Sunday, February 17, 2 – 4 p.m.
2019 Series in Partnership with the League of Women Voters of Orange County
Historically, Florida has been known for its natural beauty, but it’s also widely joked that the state’s official bird should be the construction crane. In reaction to the air pollution, dredge-and-fill projects, and pesticides that spread across Florida during the 20th century, an environmental movement rose up, often led by women who shaped how the Sunshine State reveres its rich natural resources. These women set the foundation for the present century’s environmental agenda, which came to include the idea of sustainable development. As a collective force, they forever altered how others saw women’s roles in society.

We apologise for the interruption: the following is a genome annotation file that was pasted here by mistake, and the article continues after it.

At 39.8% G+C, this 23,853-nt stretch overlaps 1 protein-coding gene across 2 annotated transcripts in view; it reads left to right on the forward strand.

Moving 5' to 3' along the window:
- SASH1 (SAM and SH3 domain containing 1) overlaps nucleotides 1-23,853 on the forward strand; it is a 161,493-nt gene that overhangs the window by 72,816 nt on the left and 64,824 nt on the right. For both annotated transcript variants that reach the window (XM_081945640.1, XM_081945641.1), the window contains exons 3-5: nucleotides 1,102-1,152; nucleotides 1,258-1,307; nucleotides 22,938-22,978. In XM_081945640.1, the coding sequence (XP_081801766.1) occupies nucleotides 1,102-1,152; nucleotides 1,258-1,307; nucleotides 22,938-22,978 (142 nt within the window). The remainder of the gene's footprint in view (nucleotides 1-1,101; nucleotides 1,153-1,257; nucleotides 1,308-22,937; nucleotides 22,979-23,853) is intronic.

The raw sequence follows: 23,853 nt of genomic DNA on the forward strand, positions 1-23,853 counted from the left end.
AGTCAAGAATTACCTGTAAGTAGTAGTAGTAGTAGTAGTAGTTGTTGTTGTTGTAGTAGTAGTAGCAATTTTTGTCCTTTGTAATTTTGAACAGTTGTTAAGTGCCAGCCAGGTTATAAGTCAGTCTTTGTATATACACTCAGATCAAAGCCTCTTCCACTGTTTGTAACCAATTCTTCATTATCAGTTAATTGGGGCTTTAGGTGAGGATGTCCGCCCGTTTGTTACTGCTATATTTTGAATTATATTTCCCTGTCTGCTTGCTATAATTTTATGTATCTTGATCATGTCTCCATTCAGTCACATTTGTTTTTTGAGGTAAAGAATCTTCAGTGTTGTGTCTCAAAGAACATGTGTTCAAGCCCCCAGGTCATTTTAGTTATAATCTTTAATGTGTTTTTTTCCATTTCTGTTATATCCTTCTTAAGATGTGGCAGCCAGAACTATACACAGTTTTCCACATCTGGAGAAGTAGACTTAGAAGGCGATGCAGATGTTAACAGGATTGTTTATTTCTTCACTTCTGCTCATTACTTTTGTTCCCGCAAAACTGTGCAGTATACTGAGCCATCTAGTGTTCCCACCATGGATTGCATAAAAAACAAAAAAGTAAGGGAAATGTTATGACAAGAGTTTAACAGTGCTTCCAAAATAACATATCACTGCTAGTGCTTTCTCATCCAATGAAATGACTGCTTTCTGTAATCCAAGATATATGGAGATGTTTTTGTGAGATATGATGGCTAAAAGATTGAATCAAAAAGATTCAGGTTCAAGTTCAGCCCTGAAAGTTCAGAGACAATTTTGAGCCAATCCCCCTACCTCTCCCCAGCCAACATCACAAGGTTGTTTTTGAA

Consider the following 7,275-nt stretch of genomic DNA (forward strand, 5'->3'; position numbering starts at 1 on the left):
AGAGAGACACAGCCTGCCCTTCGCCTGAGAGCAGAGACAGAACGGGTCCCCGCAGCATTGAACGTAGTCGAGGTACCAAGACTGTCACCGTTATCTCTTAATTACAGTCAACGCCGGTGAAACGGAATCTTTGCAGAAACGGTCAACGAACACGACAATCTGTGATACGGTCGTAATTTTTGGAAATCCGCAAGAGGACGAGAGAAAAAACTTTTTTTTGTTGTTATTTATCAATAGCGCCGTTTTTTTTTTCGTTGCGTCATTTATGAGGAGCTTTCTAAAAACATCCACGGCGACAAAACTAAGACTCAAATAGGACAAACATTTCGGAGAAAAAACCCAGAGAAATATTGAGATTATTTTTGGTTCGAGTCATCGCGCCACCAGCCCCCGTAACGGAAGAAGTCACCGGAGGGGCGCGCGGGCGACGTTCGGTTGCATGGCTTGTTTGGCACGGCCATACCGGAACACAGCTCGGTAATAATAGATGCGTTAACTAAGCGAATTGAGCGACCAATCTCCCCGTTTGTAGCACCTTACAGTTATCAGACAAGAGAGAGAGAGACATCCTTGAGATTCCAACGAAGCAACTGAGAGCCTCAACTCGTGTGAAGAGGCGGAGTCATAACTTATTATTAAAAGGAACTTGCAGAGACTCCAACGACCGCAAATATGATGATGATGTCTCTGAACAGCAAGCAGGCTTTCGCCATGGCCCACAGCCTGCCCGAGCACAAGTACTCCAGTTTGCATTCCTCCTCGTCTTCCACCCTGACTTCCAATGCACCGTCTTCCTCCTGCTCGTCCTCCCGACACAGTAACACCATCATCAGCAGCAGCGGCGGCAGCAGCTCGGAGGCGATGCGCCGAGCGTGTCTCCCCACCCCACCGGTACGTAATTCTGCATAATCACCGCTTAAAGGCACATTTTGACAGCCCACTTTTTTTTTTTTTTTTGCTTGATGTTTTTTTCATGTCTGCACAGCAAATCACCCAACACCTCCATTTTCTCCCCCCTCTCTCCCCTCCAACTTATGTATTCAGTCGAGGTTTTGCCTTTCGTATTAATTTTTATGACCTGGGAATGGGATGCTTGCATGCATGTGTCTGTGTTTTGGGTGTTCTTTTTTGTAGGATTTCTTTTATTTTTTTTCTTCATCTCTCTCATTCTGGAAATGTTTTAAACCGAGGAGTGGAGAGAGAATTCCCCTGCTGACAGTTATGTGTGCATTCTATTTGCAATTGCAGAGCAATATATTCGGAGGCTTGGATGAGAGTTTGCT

Leslie Poole is assistant professor of environmental studies at Rollins College and the author of Saving Florida: Women’s Fight for the Environment in the Twentieth Century, which focuses on female activism that had an impact on issues from parks to water quality to endangered species.
Our 2019 series is presented in partnership with the League of Women Voters of Orange County, Florida, celebrating its 80th anniversary this year. This series honors the late Orlando journalist and freedom-of-information advocate Joseph L. Brechner. All programs take place from 2 to 4 p.m. in the Chapin Gallery on the fourth floor of the Orange County Regional History Center and are free. The History Center is offering free-parking validation for this event.